I’ve had the privilege to review a pre-publication version of “The Inclusive Economy: How to Bring Wealth to America’s Poor” by my brilliant friend, Michael Tanner at the Cato Institute, whose professional focus is on poverty and social welfare. Even without using language from the systems sciences, he illustrates the systemic complexity of poverty effectively throughout the book, and points to changes needed in the criminal justice system, education and even housing as leverage points for improvement beyond ineffective anti-poverty programs. As a systems thinker, I have typically considered culture a part of the system structure, while Michael aligns culture to its influence on individual choice and behavior, which has shifted my own perspective on the nature of the system and its environment. Michael differentiates cultural, individual and structural impacts on poverty as well as how solutions must focus on all of these variables.
The same dilemma can be seen in the systemic nature of inequality in the workplace. Corporate programs such as flextime are ineffective when the culture equates employee value with “always on” work expectations. A 2004 study by Catalyst revealed that only 15% of women (and only 20% of men) believe they can use flextime without negatively impacting their career. Women are encouraged to “Lean in” and speak up yet are caught in a double bind when they self-advocate. Women have been told to go elbow-to-elbow with men and then are given feedback about their “aggressive” communication 2.5x more often than men. Equally common are women who are intensely driven and competent in their field but are hesitant to negotiate for themselves. Black men are told to get an education, work hard to achieve success and status, and yet will have the police called on them for jogging in their own middle class neighborhood. Studies show how resumes with “white-sounding” names are given callbacks more frequently than resumes with “black sounding” names. Women are being encouraged to pursue STEM (science, technology, engineering and math) careers which are most likely to facilitate advancement into executive leadership positions, but still find themselves conflicted between career ambition and the demands of family and domestic care and emotional labor at home.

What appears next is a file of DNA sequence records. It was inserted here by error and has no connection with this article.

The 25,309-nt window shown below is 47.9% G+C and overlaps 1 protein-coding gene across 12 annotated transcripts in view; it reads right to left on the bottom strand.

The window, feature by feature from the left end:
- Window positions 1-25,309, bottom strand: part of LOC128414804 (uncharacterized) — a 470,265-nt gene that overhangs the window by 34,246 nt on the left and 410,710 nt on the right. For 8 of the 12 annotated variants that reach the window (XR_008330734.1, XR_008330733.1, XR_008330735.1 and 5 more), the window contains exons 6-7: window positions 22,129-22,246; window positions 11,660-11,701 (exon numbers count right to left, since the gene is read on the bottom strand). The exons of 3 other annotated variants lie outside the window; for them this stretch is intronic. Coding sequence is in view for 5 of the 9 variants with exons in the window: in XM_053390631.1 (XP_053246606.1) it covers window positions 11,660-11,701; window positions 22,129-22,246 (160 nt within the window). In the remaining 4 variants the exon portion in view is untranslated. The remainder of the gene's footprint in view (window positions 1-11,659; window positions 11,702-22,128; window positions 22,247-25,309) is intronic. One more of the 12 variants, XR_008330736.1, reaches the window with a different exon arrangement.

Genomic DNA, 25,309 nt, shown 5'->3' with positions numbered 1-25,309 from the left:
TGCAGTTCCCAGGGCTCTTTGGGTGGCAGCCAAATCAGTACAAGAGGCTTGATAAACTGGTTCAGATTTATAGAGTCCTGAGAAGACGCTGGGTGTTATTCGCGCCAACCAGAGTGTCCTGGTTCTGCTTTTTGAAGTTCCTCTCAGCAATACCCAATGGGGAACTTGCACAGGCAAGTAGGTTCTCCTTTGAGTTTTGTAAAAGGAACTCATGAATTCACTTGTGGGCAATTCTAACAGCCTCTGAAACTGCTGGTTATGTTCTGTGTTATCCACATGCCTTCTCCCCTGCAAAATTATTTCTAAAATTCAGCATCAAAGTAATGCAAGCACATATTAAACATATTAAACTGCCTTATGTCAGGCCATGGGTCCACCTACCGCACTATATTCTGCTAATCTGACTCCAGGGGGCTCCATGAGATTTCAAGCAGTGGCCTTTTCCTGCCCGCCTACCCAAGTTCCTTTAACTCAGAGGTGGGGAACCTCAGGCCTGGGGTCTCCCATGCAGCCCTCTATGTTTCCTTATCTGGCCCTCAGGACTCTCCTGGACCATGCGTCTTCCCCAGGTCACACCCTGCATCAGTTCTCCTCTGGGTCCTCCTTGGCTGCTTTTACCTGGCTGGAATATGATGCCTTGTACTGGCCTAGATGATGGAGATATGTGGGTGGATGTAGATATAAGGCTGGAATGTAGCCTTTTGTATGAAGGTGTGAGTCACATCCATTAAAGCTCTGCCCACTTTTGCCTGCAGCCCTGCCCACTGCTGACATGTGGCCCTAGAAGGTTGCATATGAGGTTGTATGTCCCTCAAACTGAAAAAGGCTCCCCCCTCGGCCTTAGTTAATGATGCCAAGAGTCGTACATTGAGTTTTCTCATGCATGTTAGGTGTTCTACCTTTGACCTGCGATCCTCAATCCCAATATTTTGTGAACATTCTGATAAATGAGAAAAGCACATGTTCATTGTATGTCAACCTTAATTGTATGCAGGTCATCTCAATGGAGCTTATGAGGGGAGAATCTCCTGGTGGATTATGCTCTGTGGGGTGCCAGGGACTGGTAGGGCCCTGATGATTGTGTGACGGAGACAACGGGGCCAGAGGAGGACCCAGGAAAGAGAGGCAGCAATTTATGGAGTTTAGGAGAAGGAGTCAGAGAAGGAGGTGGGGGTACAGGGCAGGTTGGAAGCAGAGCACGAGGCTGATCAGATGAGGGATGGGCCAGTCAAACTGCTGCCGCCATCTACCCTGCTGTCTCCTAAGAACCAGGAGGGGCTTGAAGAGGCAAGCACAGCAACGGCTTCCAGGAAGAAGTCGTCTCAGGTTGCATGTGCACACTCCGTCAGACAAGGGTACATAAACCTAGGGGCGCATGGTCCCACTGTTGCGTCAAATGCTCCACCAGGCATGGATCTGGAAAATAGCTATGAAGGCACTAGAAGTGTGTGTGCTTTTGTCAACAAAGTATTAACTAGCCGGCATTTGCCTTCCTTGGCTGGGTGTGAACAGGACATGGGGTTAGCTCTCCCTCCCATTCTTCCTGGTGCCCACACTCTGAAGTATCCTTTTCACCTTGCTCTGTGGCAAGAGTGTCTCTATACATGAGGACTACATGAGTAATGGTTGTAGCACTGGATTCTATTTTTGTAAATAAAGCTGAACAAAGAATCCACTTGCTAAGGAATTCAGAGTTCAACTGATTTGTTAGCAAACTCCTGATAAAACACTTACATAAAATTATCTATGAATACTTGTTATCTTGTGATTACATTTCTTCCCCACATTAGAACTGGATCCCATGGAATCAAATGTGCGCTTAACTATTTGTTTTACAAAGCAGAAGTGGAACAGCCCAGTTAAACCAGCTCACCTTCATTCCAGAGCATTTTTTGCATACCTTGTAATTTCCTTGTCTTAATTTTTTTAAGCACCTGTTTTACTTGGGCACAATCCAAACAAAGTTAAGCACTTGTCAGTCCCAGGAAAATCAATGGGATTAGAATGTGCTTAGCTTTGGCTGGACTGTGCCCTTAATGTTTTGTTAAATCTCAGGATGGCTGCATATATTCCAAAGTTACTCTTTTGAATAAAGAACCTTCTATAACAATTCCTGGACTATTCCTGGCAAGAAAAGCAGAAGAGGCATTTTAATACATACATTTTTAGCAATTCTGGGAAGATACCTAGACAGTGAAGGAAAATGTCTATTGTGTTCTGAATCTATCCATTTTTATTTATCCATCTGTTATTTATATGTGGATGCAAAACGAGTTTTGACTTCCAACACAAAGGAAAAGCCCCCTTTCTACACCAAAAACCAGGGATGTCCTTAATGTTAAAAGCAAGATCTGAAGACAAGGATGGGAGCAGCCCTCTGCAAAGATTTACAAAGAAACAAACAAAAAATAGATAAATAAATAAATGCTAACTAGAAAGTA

The bottom line is that strategies to address messy, systemic problems must include strategies for addressing structure (including the “rules” of the structure such as policies and laws), processes/practices (which may be more influenced by culture than rules) and individual agency. The argument over whether obstacles are individual or structural is ultimately an erroneous distraction. There aren’t victims here, nor are there villains.
My shifting perspective (at least today) is that the question is not really one of the value of diversity, but how to create environments that are inclusive. Inclusion is typically defined as a culture that embraces and values differing perspectives and diverse people. The “business case” for diversity, we are reminded, is that diversity triggers innovation and that diverse workplaces out-perform more homogenous companies. That definition of inclusion however, is more of a description of an idealized culture which may or may not be realistic, or practically actionable given the influence of societal cultures on the organizational culture. To me, workplace inclusion should focus on higher systemic leverage points by ensuring structures, rules and practices create a legitimate meritocracy and level playing field for all employees. This definition conveys that civility and respect are behavioral expectations regardless of personal prejudices or even unconscious biases. This understanding of inclusion allows for disagreement among diverse people with conflicting perspectives and enables healthy dialogue and debate. Working in such a diverse environment will enable people to value and embrace those who are different from themselves. Culture is a value-driven system; since it is not practical to “force” individuals to value all forms of diversity, focusing on behaviors that ensure physical and psychological safety and respect will facilitate environments where diverse people can work and collaborate together, get to know each other, and break down deeply held stereotypes and prejudice.
Workplace inclusion should focus on higher systemic leverage points by ensuring structures, rules and practices create a legitimate meritocracy and level playing field for all employees.
Inclusive workplaces acknowledge the cultural influences that impact individual agency and provide support to women and other minorities who may continue to face obstacles in the larger society and at home even as they “lean in” or try to “pull themselves up by the bootstraps.” Inclusive workplaces may strive for a culture that embraces and values diversity, but more practically provides the conditions for such a culture to evolve.